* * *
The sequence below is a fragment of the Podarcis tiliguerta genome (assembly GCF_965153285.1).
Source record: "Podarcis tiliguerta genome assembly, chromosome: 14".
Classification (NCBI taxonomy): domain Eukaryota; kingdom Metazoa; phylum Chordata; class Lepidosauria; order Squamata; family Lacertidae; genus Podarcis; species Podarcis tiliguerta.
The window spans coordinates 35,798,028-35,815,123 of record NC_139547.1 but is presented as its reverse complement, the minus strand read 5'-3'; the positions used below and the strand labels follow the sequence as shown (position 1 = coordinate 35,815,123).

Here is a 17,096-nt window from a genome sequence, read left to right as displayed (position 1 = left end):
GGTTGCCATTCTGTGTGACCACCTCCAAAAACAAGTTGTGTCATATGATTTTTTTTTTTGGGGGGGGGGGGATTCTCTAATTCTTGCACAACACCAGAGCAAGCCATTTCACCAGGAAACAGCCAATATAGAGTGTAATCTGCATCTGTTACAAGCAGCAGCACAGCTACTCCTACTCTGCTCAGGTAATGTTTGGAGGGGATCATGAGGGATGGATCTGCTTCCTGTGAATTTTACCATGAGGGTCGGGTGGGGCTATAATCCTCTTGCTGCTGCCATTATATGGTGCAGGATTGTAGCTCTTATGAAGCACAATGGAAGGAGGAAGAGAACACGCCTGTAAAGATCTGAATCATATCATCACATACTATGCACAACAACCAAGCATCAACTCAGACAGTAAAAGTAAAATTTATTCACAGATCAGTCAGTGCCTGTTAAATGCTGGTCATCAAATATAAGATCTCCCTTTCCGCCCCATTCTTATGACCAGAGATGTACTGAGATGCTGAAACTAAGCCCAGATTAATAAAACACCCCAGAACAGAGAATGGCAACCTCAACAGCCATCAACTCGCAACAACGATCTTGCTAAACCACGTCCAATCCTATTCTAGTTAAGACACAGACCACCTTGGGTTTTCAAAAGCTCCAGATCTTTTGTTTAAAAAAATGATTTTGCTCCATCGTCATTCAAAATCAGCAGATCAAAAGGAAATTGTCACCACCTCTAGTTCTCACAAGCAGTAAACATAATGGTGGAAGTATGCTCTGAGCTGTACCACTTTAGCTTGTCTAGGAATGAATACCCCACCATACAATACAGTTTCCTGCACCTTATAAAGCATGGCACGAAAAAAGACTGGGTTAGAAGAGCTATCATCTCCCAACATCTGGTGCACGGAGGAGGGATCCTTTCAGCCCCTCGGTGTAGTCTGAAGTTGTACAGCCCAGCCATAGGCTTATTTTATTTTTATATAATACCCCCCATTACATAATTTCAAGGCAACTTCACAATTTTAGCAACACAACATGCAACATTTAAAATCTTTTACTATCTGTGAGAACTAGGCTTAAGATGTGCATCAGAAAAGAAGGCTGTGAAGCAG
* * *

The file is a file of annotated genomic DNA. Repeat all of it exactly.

The sequence below is a fragment of the Podarcis tiliguerta genome (assembly GCF_965153285.1).
Source record: "Podarcis tiliguerta genome assembly, chromosome: 14".
Classification (NCBI taxonomy): domain Eukaryota; kingdom Metazoa; phylum Chordata; class Lepidosauria; order Squamata; family Lacertidae; genus Podarcis; species Podarcis tiliguerta.
The window spans coordinates 35,798,028-35,815,123 of record NC_139547.1 but is presented as its reverse complement, the minus strand read 5'-3'; the positions used below and the strand labels follow the sequence as shown (position 1 = coordinate 35,815,123).

Here is a 17,096-nt window from a genome sequence, read left to right as displayed (position 1 = left end):
GGTTGCCATTCTGTGTGACCACCTCCAAAAACAAGTTGTGTCATATGATTTTTTTTTTTGGGGGGGGGGGGATTCTCTAATTCTTGCACAACACCAGAGCAAGCCATTTCACCAGGAAACAGCCAATATAGAGTGTAATCTGCATCTGTTACAAGCAGCAGCACAGCTACTCCTACTCTGCTCAGGTAATGTTTGGAGGGGATCATGAGGGATGGATCTGCTTCCTGTGAATTTTACCATGAGGGTCGGGTGGGGCTATAATCCTCTTGCTGCTGCCATTATATGGTGCAGGATTGTAGCTCTTATGAAGCACAATGGAAGGAGGAAGAGAACACGCCTGTAAAGATCTGAATCATATCATCACATACTATGCACAACAACCAAGCATCAACTCAGACAGTAAAAGTAAAATTTATTCACAGATCAGTCAGTGCCTGTTAAATGCTGGTCATCAAATATAAGATCTCCCTTTCCGCCCCATTCTTATGACCAGAGATGTACTGAGATGCTGAAACTAAGCCCAGATTAATAAAACACCCCAGAACAGAGAATGGCAACCTCAACAGCCATCAACTCGCAACAACGATCTTGCTAAACCACGTCCAATCCTATTCTAGTTAAGACACAGACCACCTTGGGTTTTCAAAAGCTCCAGATCTTTTGTTTAAAAAAATGATTTTGCTCCATCGTCATTCAAAATCAGCAGATCAAAAGGAAATTGTCACCACCTCTAGTTCTCACAAGCAGTAAACATAATGGTGGAAGTATGCTCTGAGCTGTACCACTTTAGCTTGTCTAGGAATGAATACCCCACCATACAATACAGTTTCCTGCACCTTATAAAGCATGGCACGAAAAAAGACTGGGTTAGAAGAGCTATCATCTCCCAACATCTGGTGCACGGAGGAGGGATCCTTTCAGCCCCTCGGTGTAGTCTGAAGTTGTACAGCCCAGCCATAGGCTTATTTTATTTTTATATAATACCCCCCATTACATAATTTCAAGGCAACTTCACAATTTTAGCAACACAACATGCAACATTTAAAATCTTTTACTATCTGTGAGAACTAGGCTTAAGATGTGCATCAGAAAAGAAGGCTGTGAAGCAG